# Points of the surface with minimum distance to the point (3,0,0)

• MHB
• mathmari
In summary, the function has a minimum at the point $(2,1)$ and it is not a maximum or a saddle point.
mathmari
Gold Member
MHB
Hey! :giggle:

We have the function $$f(x,y)=(x-3)^2+y^2+(x-y)^2$$ and I have shown that at $(2,1)$ we have a minimum and so $f(2,1)\leq f(x,y)$ for all $(x,y\in \mathbb{R}^2$.

I did that in this way:
I calculated the gradient and set this equal to zero and found that the only critical point is $(2,1)$. Then I calculated the Hessian matrix, the eigenvalues and since these are positive we get that the critical point is a minimum.
Is this the only way to do that? I mean after having found the critical point could we somehow show directly that $f(2,1)\leq f(x,y)$ for all $(x,y\in \mathbb{R}^2$ without using the Hessian Matrix?

:unsure: Now I want to determine the points of the surface $z^2=8+(x-y)^2$ that have the minimum distance to the point $(3,0,0)$.

I have done the following:

Let $(x,y,z)$ be the point that we are looking for. This point is on the surface, so it satisfies the equation $z^2=8+(x-y)^2$.
The distance to $(3,0,0)$ is $d(x,y,z)=\sqrt{(x-3)^2+y^2+z^2}$.
We can also consider $d^2$ onstead of $d$, or not?
We can substitute $z^2$ by $8+(x-y)^2$, or not?
If yes, then we get $d^2=(x-3)^2+y^2+8+(x-y)^2=(x-3)^2+y^2+(x-y)^2+8=f(x,y)+8$.
So we have the function $f$ plus a constant. Does this mean that the minimum of $d$ is at the same point as the minimum of $f$ ?:unsure:

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mathmari said:
Is this the only way to do that? I mean after having found the critical point could we somehow show directly that $f(2,1)\leq f(x,y)$ for all $(x,y\in \mathbb{R}^2$ without using the Hessian Matrix?

Hey mathmari!

The function consists of only squares and it follows that the function value increases to plus infinity in all directions.
In other words, the critical point cannot be a maximum, and it cannot be a saddle point either.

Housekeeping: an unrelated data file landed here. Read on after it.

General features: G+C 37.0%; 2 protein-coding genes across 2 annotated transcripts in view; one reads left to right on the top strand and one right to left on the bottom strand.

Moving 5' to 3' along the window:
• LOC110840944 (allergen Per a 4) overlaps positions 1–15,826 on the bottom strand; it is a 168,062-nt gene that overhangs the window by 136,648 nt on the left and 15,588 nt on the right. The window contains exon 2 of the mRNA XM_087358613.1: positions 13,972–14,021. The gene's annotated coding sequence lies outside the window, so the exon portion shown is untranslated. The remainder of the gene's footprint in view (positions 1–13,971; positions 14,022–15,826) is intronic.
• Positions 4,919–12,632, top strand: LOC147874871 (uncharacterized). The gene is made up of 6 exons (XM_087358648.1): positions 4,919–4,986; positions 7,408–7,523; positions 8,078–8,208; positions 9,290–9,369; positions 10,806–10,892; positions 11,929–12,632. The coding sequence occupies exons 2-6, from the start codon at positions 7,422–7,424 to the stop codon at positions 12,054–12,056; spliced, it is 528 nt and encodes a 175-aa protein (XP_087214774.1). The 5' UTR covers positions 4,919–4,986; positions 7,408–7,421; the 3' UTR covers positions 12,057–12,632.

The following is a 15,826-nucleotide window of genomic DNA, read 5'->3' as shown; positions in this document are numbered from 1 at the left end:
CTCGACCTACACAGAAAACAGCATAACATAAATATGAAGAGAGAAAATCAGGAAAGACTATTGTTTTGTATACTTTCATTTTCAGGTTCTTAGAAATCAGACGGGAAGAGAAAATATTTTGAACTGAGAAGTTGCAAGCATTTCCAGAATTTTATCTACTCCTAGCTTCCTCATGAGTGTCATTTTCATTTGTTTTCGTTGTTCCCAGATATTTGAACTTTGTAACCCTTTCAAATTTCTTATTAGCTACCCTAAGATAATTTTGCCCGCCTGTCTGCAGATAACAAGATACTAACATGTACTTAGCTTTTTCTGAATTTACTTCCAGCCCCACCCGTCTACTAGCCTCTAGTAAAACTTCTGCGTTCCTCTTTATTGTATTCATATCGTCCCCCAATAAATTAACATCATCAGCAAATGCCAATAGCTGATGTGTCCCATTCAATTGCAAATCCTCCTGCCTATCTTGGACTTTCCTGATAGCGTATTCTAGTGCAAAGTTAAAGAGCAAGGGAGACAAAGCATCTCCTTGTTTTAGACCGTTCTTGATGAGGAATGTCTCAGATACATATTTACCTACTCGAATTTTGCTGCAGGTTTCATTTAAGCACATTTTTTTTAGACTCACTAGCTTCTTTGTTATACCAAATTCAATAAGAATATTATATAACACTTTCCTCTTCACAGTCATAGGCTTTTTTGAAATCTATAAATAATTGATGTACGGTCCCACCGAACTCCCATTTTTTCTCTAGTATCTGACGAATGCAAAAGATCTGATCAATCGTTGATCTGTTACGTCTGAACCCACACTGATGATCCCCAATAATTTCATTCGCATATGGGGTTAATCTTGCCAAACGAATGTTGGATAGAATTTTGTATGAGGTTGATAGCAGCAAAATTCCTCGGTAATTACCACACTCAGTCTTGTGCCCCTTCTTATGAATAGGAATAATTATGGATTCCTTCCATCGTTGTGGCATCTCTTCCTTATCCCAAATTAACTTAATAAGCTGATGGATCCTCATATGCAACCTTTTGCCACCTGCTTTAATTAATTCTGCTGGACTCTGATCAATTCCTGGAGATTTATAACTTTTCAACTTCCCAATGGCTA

Therefore it must be a minimum.

mathmari said:
So we have the function $f$ plus a constant. Does this mean that the minimum of $d$ is at the same point as the minimum of $f$ ?

Yep. (Sun)

Klaas van Aarsen said:
The function consists of only squares and it follows that the function value increases to plus infinity in all directions.
In other words, the critical point cannot be a maximum, and it cannot be a saddle point either.
Therefore it must be a minimum.

That it cannot be a maximum is clear to me.
I haven't really understood why it cannot be a saddle point. Could you explain that further to me? :unsure:

mathmari said:
That it cannot be a maximum is clear to me.
I haven't really understood why it cannot be a saddle point. Could you explain that further to me?
If it is a saddle point, then there must be a direction where $f$ goes to up, and also a direction where $f$ goes down.
Since $f$ goes to $+\infty$ in all directions, it's not going down.

Klaas van Aarsen said:
If it is a saddle point, then there must be a direction where $f$ goes to up, and also a direction where $f$ goes down.
Since $f$ goes to $+\infty$ in all directions, it's not going down.

I see! Thank you very much!

## 1. What does it mean for a point to have a minimum distance to the point (3,0,0)?

Having a minimum distance to the point (3,0,0) means that the given point is the closest point on the surface to the point (3,0,0). This distance is the shortest possible distance between the two points.

## 2. How is the minimum distance to the point (3,0,0) calculated?

The minimum distance to the point (3,0,0) is calculated using the distance formula, which is the square root of the sum of the squared differences between the coordinates of the two points. In this case, the coordinates of the given point on the surface would be substituted for one set of coordinates in the formula, while the coordinates of (3,0,0) would be substituted for the other set.

## 3. Can there be more than one point on the surface with the minimum distance to the point (3,0,0)?

Yes, it is possible for there to be more than one point on the surface with the minimum distance to the point (3,0,0). This would occur if there are multiple points on the surface that are equidistant from the point (3,0,0).

## 4. Are there any practical applications for finding points on a surface with minimum distance to a given point?

Yes, there are many practical applications for this concept. For example, it can be used in navigation systems to find the shortest distance between two points, or in computer graphics to calculate the closest point on a surface for visual effects.

## 5. Can the concept of minimum distance to a point be extended to higher dimensions?

Yes, the concept of minimum distance to a point can be extended to higher dimensions. The distance formula can be used to calculate the minimum distance between points in any number of dimensions, not just three. This concept is important in fields such as physics and mathematics.

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